“For me, it was a no brainer,” Soudan said. “He’s getting older. He’s got to take steps for a career that will sustain him.”

Manley, 28, also received support from his Rochester teammates.

“It’s like a family,” Soudan said. “There’s a lot of banter with him and the guys. He’s as much a part of the team he can be without playing. It’s neat how they respond to that. They find gifs and videos of ‘Super Troopers’ and they bust his chops. It’s neat. They’ve responded very well. No one is bitter at him for not being around.”

Manley graduated from the police academy in May and has been on patrol since. He enjoys that no two days are the same.

While he is proud of his accomplishment, he also is very aware of the dangers that come with the job.

“We just lost a Trooper a few days ago, and I’m gong to his funeral this weekend,” Manley said. “It was probably a week or two into the academy, we had another Trooper killed. He was hit by a car. Right away, you get that family feel. You get that feel how important it is and how important the uniform is. You realize the hard work and sacrifice for that uniform. Some lose their lives in the line of duty. You don’t get a full sense of that until you’re in the academy.”

Manley also is aware of the negative perception law enforcement sometimes gets, especially in the digital age. In this regard, Manley feels he can make a difference.

“Sometimes the only interaction with a police officer is getting a ticket,” he said. “It’s extremely important to build a rapport with the community and talk. Find something in common with somebody. Some of these kids, even in uniform, they look at you differently. Some are intimidated. Some have high respect. Some don’t.”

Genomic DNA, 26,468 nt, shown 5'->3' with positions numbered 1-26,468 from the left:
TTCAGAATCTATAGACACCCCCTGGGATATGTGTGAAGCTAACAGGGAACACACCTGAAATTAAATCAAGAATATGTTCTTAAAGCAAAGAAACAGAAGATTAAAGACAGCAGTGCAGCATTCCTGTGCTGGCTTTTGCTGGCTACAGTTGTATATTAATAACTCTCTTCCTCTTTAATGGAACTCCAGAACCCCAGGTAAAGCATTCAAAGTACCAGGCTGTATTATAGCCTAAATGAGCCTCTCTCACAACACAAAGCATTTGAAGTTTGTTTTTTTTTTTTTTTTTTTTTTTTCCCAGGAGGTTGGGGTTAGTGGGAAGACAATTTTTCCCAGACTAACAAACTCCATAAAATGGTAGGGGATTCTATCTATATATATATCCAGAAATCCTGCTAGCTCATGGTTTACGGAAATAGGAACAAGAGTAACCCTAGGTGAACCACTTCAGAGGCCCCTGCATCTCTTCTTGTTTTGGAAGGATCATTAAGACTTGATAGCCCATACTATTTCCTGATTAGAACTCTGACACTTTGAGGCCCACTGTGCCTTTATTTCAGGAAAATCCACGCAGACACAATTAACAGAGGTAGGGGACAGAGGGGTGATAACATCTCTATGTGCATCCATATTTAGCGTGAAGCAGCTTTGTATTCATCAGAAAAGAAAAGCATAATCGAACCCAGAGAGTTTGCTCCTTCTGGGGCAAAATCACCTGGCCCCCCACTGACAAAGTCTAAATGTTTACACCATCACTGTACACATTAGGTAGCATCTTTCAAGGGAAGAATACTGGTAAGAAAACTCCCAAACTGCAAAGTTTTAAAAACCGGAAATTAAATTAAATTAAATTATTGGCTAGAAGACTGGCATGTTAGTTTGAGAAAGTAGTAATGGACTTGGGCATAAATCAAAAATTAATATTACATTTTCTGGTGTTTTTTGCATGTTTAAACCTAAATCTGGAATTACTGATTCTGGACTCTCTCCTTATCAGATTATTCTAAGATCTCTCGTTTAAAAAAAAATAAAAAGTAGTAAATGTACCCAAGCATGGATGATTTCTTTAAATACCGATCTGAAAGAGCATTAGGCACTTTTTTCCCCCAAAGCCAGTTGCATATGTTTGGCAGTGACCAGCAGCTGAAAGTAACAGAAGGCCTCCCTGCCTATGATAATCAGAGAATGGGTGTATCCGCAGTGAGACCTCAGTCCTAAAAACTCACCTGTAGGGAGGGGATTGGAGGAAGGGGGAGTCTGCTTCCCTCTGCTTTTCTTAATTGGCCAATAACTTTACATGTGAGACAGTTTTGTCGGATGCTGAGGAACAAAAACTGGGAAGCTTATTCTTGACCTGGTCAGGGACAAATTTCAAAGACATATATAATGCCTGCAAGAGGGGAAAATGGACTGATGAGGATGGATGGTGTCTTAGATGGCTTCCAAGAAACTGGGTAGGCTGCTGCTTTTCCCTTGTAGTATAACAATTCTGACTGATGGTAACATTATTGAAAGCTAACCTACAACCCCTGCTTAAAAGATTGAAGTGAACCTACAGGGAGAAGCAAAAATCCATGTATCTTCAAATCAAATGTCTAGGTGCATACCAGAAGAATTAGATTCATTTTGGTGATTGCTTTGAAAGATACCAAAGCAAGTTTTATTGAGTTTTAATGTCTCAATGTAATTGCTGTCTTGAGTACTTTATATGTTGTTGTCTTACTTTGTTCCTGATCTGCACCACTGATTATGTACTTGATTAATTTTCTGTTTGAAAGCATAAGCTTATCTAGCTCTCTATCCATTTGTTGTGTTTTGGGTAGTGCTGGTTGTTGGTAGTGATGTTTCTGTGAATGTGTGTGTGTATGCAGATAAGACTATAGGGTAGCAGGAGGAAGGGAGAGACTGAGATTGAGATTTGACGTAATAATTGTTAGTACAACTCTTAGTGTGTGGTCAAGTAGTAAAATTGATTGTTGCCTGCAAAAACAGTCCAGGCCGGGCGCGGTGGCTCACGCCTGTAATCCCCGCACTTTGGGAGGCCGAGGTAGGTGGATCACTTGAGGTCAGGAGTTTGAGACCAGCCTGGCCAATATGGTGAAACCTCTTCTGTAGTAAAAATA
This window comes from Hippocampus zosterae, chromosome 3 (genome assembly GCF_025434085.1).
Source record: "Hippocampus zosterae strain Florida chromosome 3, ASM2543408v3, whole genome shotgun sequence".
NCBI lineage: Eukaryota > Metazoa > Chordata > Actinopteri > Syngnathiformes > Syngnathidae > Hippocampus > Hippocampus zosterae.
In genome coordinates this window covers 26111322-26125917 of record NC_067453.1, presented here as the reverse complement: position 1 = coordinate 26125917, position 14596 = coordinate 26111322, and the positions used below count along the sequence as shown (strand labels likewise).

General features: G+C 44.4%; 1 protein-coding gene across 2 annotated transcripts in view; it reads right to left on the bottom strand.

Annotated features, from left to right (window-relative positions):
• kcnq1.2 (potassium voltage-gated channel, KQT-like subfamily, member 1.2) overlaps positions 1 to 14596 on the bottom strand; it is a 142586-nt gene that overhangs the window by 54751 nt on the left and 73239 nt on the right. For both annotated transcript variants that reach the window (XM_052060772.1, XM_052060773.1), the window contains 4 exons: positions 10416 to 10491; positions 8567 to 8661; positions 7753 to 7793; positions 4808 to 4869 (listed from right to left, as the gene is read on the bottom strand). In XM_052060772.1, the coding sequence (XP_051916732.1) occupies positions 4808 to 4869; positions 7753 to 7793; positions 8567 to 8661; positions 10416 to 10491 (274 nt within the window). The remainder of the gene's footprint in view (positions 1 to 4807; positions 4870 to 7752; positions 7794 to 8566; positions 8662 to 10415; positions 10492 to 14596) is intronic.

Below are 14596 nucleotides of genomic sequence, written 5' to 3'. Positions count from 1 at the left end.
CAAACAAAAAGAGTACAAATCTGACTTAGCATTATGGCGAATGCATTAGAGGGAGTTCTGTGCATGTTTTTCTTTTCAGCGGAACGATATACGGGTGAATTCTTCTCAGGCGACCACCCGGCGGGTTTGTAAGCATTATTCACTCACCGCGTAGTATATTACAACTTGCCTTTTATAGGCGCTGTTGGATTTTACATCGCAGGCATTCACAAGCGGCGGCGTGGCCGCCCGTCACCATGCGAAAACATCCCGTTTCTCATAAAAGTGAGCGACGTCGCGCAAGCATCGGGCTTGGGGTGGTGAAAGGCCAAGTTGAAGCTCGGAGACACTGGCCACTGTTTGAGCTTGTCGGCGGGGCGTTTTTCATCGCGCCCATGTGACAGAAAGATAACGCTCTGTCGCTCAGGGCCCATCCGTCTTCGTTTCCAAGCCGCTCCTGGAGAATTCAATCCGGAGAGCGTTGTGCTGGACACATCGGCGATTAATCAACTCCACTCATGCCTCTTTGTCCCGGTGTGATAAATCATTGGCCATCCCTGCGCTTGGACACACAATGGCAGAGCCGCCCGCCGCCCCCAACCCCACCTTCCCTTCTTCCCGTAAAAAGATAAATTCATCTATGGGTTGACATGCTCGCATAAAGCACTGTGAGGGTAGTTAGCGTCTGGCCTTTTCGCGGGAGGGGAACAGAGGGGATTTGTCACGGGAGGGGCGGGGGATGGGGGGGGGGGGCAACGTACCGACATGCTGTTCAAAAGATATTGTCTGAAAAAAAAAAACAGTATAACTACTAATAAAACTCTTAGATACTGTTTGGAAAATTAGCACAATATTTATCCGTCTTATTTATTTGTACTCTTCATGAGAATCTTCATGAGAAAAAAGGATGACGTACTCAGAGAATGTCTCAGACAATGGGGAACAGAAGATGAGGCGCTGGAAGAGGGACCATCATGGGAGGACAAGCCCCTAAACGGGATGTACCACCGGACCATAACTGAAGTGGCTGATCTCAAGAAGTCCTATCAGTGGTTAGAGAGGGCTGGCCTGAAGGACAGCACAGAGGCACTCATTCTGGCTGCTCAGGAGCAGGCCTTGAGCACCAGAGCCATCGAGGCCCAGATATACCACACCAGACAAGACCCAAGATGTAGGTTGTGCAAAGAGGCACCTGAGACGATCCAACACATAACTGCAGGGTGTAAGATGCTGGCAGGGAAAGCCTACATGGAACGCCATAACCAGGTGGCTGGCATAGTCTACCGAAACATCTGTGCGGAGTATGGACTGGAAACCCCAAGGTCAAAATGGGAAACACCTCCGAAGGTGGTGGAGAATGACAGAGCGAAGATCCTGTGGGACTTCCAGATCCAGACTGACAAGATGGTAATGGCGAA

Manley referenced a time he received a tweet from a follower thanking him for making his cousin’s son’s day by visiting his school and talking lacrosse with him.

“It was Touch-a-Truck. They bring in police trucks and military vehicles,” Manley said. “I saw a kid with a lacrosse shirt on, and I was like, ‘Hey man, you play lacrosse? What position do you play?’ He starts lighting up, and I’m asking who is favorite player is. He asked if I play, and I was like, ‘I used to back in the day.’ When I told him I play for the Rattlers, his eyes lit up, and he ran and grabbed his buddies to come talk to me. Something simple like that. Joking around with kids with Syracuse shirts on or a Duke shirt on, building a relationship through lacrosse goes a long way. You never know who you’ll run into down the road. Having that rapport with the community, they harp that on us. It’s simple, and it’s my nature.”

Having seen Manley in action on the field, with his peers and interacting with kids after games, Soudan is confident in Manley’s ability in his new job.

“He’s a really hard-working guy,” he said. “The Troopers are lucky to have him. He’s going to represent the Troopers in the state of N.Y. really well. Not only is he fair, but he can be firm when he needs to be.”

“I’m a better person for knowing Mike Manley,” Soudan added. “The amount of response he gets from defenders when he talks in a clinic is unbelievable. He has a way to talk to youngsters that’s unbelievable. I hope we get more out of that from him soon.”

Manley said he expects to return to the Rattlers after his probationary period ends. As for Team USA, he was one of 49 players selected to the training roster Wednesday, continuing on the path to 2018. The U.S. training team will reconvene over Labor Day weekend.

Manley said he looks forward to wearing another uniform that represents excellence.

“I went (to tryouts) Monday, played on Monday, drove home from Baltimore, worked on Tuesday, and after work, drove back to Baltimore and played (Wednesday),” he said. “It was an incredible showing. Those are the best players in the world. To be on the field is an incredible experience and a humbling one as well. It’s an honor to go from one uniform to the next. To put the red, white and blue on, even if I don’t make the actual roster, it was a great experience.”